These steps allow the impurity region to be formed in the semiconductor layer.
Further, according to the method the present invention for formation of an impurity region in a semiconductor layer, lack of heating the semiconductor layer at a high temperature can reduce thermal stress in the semiconductor layer and crystal defects. The deep penetration of impurities into the semiconductor layer can be also prevented.
Furthermore, the adjustment of the mixing ratio of the impurity gas with the gas containing any one of H2 and inert gases allows adjusting the quantity of impurity activated electrically.
FIG. 1 is a block diagram illustrating an apparatus, according to an embodiment of the present invention, for introducing an impurity into a semiconductor layer.
FIG. 2 is a view showing the relationship between the depth from the surface of the silicon wafer and boron concentration.
FIG. 3A and FIG. 3B are views showing sheet resistance on the surface of a silicon wafer.
A preferred embodiment according to the invention is described with reference to the drawings.
FIG. 1 is a block diagram illustrating an apparatus for introducing an impurity into a semiconductor substrate in accordance with the invention.
The internal surface of a vacuum chamber 1 is covered with an insulator of quartz glass or the like and connected to exhaust apparatus 2. The exhaust apparatus 2 regulates pressure in the vacuum chamber 1.
The interior of the vacuum chamber 1 is provided with electrodes 3 and 4 opposed to each other. These electrodes 3 and 4 are connected to a DC power source 5 used for generating plasma. These components constitute an electric discharging means. Plasma is generated between the electrodes 3 and 4 by applying a voltage from the DC power source 5.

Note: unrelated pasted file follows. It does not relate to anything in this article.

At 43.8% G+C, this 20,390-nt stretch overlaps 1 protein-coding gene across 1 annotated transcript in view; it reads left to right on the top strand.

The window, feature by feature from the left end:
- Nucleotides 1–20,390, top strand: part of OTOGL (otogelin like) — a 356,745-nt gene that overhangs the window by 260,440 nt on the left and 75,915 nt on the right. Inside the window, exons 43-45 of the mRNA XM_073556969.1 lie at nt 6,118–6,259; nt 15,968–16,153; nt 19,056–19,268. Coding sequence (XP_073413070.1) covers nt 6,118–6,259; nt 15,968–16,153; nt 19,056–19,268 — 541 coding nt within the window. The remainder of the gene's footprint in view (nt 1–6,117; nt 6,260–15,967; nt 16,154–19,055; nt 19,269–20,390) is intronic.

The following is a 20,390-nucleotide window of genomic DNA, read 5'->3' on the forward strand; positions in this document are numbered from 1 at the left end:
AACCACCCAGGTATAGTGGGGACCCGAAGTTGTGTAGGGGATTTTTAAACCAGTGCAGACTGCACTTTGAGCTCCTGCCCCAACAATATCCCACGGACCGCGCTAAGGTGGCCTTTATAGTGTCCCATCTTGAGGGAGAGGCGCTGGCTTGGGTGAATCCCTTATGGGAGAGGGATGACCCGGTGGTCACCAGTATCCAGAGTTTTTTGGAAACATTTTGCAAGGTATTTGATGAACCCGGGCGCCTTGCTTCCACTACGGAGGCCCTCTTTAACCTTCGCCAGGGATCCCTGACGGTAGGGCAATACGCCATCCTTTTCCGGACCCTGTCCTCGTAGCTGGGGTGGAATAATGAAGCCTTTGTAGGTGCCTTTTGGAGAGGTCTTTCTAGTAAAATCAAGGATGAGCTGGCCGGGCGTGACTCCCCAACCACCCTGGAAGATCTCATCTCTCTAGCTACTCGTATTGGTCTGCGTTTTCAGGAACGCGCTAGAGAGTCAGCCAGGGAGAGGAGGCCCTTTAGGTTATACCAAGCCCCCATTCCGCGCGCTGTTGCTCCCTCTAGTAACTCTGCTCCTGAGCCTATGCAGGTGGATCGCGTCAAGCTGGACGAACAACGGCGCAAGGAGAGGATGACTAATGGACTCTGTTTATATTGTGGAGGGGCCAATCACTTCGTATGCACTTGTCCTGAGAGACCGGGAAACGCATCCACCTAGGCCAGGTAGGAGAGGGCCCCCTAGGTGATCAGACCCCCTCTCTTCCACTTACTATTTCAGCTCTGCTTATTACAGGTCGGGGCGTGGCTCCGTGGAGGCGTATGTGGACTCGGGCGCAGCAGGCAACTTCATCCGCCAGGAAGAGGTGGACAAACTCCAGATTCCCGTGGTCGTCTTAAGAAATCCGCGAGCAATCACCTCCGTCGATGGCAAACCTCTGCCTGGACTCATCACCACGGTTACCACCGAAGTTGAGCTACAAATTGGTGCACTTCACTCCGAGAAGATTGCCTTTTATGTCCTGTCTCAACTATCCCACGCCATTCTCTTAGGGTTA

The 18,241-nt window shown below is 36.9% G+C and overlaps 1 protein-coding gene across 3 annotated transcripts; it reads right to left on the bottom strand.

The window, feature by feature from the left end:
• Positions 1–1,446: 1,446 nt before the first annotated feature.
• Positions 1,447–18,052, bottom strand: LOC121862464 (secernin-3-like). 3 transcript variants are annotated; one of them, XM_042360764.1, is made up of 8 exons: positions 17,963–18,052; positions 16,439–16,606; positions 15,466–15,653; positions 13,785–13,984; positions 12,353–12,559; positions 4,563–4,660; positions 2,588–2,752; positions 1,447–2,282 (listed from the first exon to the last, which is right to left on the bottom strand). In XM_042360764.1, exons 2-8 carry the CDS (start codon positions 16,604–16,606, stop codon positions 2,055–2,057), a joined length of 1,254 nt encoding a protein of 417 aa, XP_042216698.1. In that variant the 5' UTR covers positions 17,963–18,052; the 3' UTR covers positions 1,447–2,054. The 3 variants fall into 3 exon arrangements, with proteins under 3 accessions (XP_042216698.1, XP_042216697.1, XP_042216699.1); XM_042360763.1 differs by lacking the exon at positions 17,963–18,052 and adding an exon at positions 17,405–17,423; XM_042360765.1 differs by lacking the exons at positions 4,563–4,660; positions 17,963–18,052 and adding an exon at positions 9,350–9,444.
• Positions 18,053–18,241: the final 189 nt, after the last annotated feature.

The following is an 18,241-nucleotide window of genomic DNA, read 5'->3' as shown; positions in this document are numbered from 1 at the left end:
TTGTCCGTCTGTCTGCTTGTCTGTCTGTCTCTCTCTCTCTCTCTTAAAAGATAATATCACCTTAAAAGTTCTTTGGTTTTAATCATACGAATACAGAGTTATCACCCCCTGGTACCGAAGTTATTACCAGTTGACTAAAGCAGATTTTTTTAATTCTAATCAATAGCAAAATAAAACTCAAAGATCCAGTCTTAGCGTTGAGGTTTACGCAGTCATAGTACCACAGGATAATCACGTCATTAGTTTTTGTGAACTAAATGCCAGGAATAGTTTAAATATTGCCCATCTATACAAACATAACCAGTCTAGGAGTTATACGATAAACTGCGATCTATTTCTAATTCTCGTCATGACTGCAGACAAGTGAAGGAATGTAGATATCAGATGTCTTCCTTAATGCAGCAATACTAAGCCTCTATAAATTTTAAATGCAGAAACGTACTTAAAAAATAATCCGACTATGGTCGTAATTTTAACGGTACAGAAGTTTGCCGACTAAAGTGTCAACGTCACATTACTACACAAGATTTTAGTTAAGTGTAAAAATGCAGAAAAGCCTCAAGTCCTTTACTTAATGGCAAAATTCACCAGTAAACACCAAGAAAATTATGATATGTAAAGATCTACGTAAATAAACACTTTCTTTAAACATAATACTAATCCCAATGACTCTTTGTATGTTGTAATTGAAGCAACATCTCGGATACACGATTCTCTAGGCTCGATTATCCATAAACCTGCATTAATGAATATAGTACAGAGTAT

The DC power source 5 has a circuit for inverting the polarity of the voltage and can supply a pulsed inverse voltage to the electrodes 3 and 4 at a given time interval. The pulsed inverse voltage may be of rectangular waves or triangular waves.
The surface of the electrode 3 opposing to the electrode 4 has a plurality of open outlet pores for dopant impurity gas, which openings (“pores”) have a diameter of approximately 1 mm and are evenly distributed over the surface. The set of outlet pores of the electrode 3 is connected to a gas supply apparatus 7 via an insulated pipe 6.
The gas supply apparatus 7 comprises a dopant impurity gas chamber 8, inert gas chamber 9, and regulation means 10, etc. The dopant impurity gas chamber 8 and the inert gas chamber 9 are respectively connected to the regulation means 10 via a pipe 11.
The regulation means 10 comprises a mass flow gauge and a pressure gauge, etc., and regulates the mixing ratio and flow rate of a gas mixed with dopant impurity gas and inert gas, respectively carried from the dopant impurity gas chamber 8 and the inert gas chamber 9.
Subsequently, the mixed gas is carried through the pipe 6 to be discharged from the outlet pores of the electrode 3 into the vacuum chamber 1.